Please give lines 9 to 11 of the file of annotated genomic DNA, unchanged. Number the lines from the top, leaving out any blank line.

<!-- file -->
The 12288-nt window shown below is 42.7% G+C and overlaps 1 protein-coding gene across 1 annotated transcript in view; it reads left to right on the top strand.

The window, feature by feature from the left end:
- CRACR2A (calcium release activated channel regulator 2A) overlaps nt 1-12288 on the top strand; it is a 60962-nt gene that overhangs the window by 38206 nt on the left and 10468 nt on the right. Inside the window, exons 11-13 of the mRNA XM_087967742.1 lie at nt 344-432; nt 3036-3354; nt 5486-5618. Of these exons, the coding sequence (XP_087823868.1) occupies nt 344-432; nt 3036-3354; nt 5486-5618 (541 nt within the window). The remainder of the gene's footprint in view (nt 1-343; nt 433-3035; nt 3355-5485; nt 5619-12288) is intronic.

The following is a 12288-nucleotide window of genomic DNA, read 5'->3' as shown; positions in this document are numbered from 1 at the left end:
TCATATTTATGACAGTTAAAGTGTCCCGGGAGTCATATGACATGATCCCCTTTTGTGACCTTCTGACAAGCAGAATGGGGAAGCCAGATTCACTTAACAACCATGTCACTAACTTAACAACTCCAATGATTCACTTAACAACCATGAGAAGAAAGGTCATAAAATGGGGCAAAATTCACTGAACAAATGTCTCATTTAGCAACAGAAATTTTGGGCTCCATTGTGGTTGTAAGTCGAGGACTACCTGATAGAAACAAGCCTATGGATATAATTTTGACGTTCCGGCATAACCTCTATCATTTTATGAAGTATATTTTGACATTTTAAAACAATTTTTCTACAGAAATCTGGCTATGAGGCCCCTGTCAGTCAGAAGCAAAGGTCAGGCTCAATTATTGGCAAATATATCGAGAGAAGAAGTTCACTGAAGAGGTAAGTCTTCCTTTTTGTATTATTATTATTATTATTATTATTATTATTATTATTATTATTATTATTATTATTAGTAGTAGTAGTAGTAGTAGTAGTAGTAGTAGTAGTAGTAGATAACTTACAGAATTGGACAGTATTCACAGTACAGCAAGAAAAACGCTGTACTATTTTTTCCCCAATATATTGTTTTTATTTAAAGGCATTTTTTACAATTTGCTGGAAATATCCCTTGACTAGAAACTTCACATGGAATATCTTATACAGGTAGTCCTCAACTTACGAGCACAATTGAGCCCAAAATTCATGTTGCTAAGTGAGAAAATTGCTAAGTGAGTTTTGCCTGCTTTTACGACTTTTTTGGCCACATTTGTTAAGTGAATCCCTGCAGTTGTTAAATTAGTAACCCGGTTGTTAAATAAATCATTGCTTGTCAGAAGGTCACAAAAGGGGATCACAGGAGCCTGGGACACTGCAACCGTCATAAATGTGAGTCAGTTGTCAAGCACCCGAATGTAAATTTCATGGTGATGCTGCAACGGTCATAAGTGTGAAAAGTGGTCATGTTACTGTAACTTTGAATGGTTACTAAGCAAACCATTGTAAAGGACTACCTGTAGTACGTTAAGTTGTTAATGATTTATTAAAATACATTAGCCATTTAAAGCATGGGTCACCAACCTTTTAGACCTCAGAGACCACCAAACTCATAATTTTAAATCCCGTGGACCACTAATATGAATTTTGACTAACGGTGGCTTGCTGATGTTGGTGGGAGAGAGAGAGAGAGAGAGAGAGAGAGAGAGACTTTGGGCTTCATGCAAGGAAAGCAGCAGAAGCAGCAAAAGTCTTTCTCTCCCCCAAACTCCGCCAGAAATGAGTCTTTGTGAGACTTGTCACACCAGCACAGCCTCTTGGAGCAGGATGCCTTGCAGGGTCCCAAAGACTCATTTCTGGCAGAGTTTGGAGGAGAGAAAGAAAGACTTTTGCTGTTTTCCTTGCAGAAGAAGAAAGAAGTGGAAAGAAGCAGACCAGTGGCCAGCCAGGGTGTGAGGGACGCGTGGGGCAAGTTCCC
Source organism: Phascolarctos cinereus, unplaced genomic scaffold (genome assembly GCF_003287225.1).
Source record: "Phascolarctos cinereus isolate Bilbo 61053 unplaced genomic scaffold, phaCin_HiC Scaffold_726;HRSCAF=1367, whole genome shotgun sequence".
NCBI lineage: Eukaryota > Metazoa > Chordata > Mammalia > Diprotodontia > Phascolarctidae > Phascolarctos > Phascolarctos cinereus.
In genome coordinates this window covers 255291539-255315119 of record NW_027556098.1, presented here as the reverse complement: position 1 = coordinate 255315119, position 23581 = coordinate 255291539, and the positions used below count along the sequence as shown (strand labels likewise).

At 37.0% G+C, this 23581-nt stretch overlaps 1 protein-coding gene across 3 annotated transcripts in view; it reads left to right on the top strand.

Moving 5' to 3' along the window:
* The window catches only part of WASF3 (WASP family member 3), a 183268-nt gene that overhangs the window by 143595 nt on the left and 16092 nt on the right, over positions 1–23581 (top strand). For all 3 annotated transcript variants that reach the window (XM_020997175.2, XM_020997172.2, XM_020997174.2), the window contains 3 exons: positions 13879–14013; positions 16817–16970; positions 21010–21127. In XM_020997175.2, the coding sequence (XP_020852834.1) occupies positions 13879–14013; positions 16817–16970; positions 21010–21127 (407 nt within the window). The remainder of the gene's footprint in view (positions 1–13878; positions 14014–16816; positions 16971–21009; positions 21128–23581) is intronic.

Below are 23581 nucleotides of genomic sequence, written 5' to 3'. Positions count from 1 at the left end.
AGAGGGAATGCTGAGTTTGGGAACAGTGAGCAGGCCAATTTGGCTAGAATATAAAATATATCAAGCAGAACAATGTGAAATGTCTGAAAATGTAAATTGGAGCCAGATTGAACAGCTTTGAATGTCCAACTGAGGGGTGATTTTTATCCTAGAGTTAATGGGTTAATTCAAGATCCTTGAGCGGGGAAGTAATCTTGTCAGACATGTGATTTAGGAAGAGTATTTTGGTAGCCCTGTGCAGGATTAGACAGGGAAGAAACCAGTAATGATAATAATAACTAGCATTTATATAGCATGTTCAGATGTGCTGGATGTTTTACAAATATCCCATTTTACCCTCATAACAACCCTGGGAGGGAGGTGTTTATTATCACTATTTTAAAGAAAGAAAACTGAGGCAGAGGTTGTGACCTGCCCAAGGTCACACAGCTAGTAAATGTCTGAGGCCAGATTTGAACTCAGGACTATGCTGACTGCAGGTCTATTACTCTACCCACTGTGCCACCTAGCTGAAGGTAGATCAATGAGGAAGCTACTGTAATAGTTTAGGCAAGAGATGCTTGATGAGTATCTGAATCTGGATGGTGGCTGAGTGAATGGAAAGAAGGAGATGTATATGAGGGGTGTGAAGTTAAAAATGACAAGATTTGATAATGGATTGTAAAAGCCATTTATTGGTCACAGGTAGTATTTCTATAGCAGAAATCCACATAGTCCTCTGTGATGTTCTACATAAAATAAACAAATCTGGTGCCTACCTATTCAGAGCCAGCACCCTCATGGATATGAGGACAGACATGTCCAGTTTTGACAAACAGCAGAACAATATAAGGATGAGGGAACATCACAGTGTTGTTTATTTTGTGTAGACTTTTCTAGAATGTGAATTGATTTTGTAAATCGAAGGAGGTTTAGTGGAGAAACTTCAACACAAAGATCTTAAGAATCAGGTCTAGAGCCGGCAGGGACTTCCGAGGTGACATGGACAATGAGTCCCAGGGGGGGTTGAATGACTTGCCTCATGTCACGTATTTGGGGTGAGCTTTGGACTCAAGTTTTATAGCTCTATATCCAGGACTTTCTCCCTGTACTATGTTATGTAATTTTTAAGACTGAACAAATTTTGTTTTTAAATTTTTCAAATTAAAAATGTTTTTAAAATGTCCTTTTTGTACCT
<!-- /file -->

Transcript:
In genome coordinates this window covers 255291539-255315119 of record NW_027556098.1, presented here as the reverse complement: position 1 = coordinate 255315119, position 23581 = coordinate 255291539, and the positions used below count along the sequence as shown (strand labels likewise).

At 37.0% G+C, this 23581-nt stretch overlaps 1 protein-coding gene across 3 annotated transcripts in view; it reads left to right on the top strand.

Moving 5' to 3' along the window: